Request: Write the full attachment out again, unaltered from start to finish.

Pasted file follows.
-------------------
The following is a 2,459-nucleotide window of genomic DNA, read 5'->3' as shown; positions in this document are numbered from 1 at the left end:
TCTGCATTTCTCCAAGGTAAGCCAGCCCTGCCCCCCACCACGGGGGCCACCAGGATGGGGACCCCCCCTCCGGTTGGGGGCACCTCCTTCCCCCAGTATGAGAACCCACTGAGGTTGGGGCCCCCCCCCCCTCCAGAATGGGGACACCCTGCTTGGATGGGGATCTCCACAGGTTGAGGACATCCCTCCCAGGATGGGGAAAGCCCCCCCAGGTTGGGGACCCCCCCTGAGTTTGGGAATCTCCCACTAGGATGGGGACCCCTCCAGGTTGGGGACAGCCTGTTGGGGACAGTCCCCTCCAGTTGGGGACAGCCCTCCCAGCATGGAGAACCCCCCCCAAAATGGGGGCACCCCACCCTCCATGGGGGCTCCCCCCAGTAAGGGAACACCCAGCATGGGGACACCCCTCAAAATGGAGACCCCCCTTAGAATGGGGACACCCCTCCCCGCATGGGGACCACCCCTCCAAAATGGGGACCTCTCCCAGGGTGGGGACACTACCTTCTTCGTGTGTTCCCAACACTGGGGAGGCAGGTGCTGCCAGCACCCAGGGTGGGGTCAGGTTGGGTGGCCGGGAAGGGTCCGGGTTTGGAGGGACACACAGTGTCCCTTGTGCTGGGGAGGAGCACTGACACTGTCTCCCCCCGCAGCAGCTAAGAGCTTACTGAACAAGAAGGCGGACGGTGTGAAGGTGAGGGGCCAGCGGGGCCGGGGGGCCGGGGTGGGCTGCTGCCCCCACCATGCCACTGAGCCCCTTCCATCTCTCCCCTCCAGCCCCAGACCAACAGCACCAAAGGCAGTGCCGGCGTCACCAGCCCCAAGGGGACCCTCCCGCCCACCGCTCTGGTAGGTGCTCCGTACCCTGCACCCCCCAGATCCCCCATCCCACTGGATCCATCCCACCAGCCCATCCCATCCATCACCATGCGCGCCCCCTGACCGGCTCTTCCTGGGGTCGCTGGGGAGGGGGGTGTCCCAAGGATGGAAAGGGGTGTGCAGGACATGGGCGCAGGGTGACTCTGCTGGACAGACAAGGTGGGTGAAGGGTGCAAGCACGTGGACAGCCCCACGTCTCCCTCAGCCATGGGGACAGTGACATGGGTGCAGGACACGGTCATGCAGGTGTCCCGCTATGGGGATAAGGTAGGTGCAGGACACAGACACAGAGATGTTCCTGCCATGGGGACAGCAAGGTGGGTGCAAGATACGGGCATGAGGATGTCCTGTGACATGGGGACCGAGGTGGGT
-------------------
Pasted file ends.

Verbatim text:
The following is a 2,459-nucleotide window of genomic DNA, read 5'->3' as shown; positions in this document are numbered from 1 at the left end:
TCTGCATTTCTCCAAGGTAAGCCAGCCCTGCCCCCCACCACGGGGGCCACCAGGATGGGGACCCCCCCTCCGGTTGGGGGCACCTCCTTCCCCCAGTATGAGAACCCACTGAGGTTGGGGCCCCCCCCCCCTCCAGAATGGGGACACCCTGCTTGGATGGGGATCTCCACAGGTTGAGGACATCCCTCCCAGGATGGGGAAAGCCCCCCCAGGTTGGGGACCCCCCCTGAGTTTGGGAATCTCCCACTAGGATGGGGACCCCTCCAGGTTGGGGACAGCCTGTTGGGGACAGTCCCCTCCAGTTGGGGACAGCCCTCCCAGCATGGAGAACCCCCCCCAAAATGGGGGCACCCCACCCTCCATGGGGGCTCCCCCCAGTAAGGGAACACCCAGCATGGGGACACCCCTCAAAATGGAGACCCCCCTTAGAATGGGGACACCCCTCCCCGCATGGGGACCACCCCTCCAAAATGGGGACCTCTCCCAGGGTGGGGACACTACCTTCTTCGTGTGTTCCCAACACTGGGGAGGCAGGTGCTGCCAGCACCCAGGGTGGGGTCAGGTTGGGTGGCCGGGAAGGGTCCGGGTTTGGAGGGACACACAGTGTCCCTTGTGCTGGGGAGGAGCACTGACACTGTCTCCCCCCGCAGCAGCTAAGAGCTTACTGAACAAGAAGGCGGACGGTGTGAAGGTGAGGGGCCAGCGGGGCCGGGGGGCCGGGGTGGGCTGCTGCCCCCACCATGCCACTGAGCCCCTTCCATCTCTCCCCTCCAGCCCCAGACCAACAGCACCAAAGGCAGTGCCGGCGTCACCAGCCCCAAGGGGACCCTCCCGCCCACCGCTCTGGTAGGTGCTCCGTACCCTGCACCCCCCAGATCCCCCATCCCACTGGATCCATCCCACCAGCCCATCCCATCCATCACCATGCGCGCCCCCTGACCGGCTCTTCCTGGGGTCGCTGGGGAGGGGGGTGTCCCAAGGATGGAAAGGGGTGTGCAGGACATGGGCGCAGGGTGACTCTGCTGGACAGACAAGGTGGGTGAAGGGTGCAAGCACGTGGACAGCCCCACGTCTCCCTCAGCCATGGGGACAGTGACATGGGTGCAGGACACGGTCATGCAGGTGTCCCGCTATGGGGATAAGGTAGGTGCAGGACACAGACACAGAGATGTTCCTGCCATGGGGACAGCAAGGTGGGTGCAAGATACGGGCATGAGGATGTCCTGTGACATGGGGACCGAGGTGGGT